Game Meat Should Have a Place on the Thanksgiving Table
7 chefs share the non-turkey proteins they’re serving this year
Turkey may be synonymous with Thanksgiving celebrations, but this year, we might have to go off-script. According to The New York Times, producers have been cutting back on raising turkeys since 2019 after prices for the birds bottomed out. Additionally, the triple threat of the pandemic, inflation and persistent avian flu killing upwards of 3% of the American turkey population means it’s going to be harder (and likely far more expensive) to find the classic centerpiece than usual. But some American chefs aren’t sorry to see the birds go. Not only do historians remain unconvinced that Thanksgiving turkey is historically accurate, but many admit they don’t even like the poultry they spend most of their time (and anxiety) perfecting each year.
“My wife hates turkey,” says Chef Dan Jacobs of EsterEv in Milwaukee. “She doesn’t understand why Thanksgiving is always the big hoopla it is.”
Chef John Manion of El Che Steakhouse & Bar in Chicago agrees. “I’m of the mind that turkey is essential to Thanksgiving dinner because it provides what I need to enjoy what’s really central to my meal,” he says. “I use the bones and wings to make stock, I use the drippings to make gravy and the offal to make stuffing, forming the starchy Holy Trinity of the third Thursday in November: mashed potatoes, stuffing and gravy. In terms of the center of the plate, I’m indifferent to turkey. It’s fine, but I’d rather eat something else.”
For many chefs, that something else is clear: game. Historically speaking, wild game is a likely candidate for the centerpiece of the first Thanksgiving meal, to which, records show, the Wampanoag contributed five deer. It’s for this reason that Chef Hideki Myo of Adrestia is serving game at his Thanksgiving family-style prix fixe.
“We took a step back from the commercial aspect of the holiday, creating a menu inspired by the indigenous ingredients of our region, which includes a lot of wild game like venison and quail, wild mushrooms, berries, and more,” Myo says.
Dan Van Rite — the other Chef of EsterEv — also likes this approach, not just for historical accuracy, but also for seasonality. “Game meats like venison or elk are hunted in the fall, where turkeys are hunted in the spring,” he says. Van Rite also notes that game is an easy swap, pairing particularly well with the autumnal produce and herbs that are so abundant elsewhere on the Thanksgiving table.
“Game is truly the chef’s choice for a Thanksgiving dinner,” says Ricky Dolinsky, chef-owner of the newly-opened Yo+Shoku in NYC. “Not only does it thematically fit with the idea of what our American ancestors ate during the first Thanksgiving, but it also pairs wonderfully with the accouterments and flavors we associate with the holiday today.”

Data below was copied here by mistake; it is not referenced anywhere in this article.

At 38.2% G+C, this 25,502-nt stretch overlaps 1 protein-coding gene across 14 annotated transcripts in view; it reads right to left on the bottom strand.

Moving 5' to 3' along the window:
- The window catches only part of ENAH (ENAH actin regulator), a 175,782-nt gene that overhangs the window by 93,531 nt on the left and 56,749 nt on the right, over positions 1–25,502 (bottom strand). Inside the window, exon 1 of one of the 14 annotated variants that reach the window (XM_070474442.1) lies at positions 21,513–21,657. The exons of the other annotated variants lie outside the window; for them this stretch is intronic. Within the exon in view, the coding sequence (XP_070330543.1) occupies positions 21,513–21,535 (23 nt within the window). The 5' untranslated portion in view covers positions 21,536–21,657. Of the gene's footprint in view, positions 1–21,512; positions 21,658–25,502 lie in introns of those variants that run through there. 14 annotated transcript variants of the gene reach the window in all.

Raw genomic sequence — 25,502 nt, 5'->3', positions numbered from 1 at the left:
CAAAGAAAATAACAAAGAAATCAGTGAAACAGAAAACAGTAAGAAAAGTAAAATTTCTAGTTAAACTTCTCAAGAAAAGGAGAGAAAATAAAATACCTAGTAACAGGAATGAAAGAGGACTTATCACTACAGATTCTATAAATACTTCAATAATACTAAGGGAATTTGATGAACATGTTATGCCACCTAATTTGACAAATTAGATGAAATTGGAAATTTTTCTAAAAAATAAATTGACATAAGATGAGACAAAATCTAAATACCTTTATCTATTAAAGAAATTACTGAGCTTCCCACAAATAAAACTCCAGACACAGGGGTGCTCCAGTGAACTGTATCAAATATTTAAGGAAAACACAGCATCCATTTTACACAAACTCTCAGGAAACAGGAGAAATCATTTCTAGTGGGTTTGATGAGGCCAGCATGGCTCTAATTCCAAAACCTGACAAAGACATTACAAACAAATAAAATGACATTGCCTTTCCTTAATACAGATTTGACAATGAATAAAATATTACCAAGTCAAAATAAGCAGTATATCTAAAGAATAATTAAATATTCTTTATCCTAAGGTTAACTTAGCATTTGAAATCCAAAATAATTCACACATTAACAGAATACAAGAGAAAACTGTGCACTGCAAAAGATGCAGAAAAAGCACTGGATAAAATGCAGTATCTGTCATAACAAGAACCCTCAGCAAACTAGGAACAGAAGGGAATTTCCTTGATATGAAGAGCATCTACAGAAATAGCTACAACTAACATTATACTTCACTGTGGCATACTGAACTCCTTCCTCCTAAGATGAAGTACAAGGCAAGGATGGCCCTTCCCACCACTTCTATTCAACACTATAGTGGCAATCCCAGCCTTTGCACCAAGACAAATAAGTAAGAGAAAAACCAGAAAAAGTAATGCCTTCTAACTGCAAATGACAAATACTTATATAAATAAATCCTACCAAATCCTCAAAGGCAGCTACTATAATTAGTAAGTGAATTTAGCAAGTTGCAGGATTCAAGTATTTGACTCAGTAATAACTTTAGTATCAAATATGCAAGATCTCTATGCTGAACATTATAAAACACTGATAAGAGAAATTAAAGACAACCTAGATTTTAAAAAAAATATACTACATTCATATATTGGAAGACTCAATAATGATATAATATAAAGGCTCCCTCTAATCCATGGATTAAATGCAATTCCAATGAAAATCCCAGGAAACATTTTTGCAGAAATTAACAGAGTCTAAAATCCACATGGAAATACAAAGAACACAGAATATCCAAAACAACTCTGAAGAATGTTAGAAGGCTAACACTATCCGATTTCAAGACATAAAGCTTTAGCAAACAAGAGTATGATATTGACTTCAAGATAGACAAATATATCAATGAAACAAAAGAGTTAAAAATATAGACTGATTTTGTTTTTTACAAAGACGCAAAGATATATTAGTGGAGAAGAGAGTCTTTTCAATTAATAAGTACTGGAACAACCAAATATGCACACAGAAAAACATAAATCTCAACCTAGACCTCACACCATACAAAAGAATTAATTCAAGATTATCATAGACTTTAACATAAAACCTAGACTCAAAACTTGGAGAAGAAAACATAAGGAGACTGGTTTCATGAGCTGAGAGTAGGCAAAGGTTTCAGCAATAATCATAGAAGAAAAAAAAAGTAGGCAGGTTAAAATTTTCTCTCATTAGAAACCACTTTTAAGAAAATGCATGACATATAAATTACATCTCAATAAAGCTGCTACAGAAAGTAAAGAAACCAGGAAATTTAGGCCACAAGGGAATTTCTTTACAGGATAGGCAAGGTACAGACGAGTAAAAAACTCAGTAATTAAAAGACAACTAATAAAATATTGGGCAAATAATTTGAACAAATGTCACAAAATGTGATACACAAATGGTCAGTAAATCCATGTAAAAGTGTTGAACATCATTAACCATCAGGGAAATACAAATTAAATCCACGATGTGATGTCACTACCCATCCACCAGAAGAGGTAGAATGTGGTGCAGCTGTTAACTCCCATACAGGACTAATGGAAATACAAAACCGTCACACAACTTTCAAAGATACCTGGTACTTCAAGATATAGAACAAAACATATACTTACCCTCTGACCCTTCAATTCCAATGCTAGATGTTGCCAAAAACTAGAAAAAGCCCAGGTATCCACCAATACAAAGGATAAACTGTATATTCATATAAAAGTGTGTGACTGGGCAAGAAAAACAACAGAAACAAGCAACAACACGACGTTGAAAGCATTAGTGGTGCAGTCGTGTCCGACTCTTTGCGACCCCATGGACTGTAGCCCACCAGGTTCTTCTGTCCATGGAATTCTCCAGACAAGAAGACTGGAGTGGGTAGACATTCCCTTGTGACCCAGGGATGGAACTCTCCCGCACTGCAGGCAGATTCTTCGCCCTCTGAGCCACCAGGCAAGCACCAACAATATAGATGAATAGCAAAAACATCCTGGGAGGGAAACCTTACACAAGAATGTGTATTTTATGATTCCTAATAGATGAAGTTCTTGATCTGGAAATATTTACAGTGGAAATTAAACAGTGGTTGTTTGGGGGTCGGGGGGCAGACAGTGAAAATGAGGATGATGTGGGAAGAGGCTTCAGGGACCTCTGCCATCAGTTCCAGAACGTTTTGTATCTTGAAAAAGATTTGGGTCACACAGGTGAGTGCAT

If larger game like deer and elk seem a bit overwhelming, never fear because you’re in good company. Jacobs is less a fan of overly gamey fare, but he embraces items he dubs “gateway games.”
“I think quail is a great way to go, giving everybody their individual bird,” he says. “Pheasant, you could cook almost like chicken.”
Manion, too, is a huge proponent of serving game birds. “I absolutely love to cook and eat game birds (I’m going pheasant hunting the weekend before Thanksgiving) and think they make a fantastic meal,” he says. “The good news is that if you don’t know a generous bird hunter or hunt yourself, these birds are all available in their farm-raised form.”
Chris Bleidorn, executive chef and co-owner of two-star Michelin Birdsong and newly opened Birdbox in San Francisco, also loves more non-traditional poultry for his holiday table. “For Thanksgiving, I prefer to not add to the overwhelming demand for turkeys,” he says. “Goose or duck are my first choices — still within the bird family, not overly commercialized and super tasty!”
Chef Aaron Cuschieri of Chicago’s The Dearborn also loves whole roasted duck as a centerpiece. “A whole duck cooks up much easier and more delicious,” he says, noting that the higher fat content makes it more difficult to overcook. “Once [turkey] is overcooked, it becomes merely a vessel to get gravy and stuffing into your mouth.”
You also don’t need to go with a meaty main to stay true to tradition. Given the first Thanksgiving’s setting in Plymouth, evidence points to shellfish like oysters and lobster being served at the feast, an idea Jacobs is totally in favor of.
“Something like stir-fried lobster, Dungeness crabs or even a seafood boil, where you’re dumping it on the table,” Jacobs suggests. “You’re in there together with your hands, kind of making a little bit of a mess, but I feel like that’s so much more fun.”
It’s totally different from more formal, tablescaped visions of the holiday, but for Jacobs, that’s far from a bad thing.
“I’ve always loved the idea of Thanksgiving, and I think the idea of not doing turkey, it kind of shows us a lot of options,” he says.
Riffing on the menu may ruffle a few feathers, but it can also pave the way for new traditions. Maybe we can be grateful for the turkey shortage after all.
This article was featured in the InsideHook newsletter. Sign up now.
Suggested for you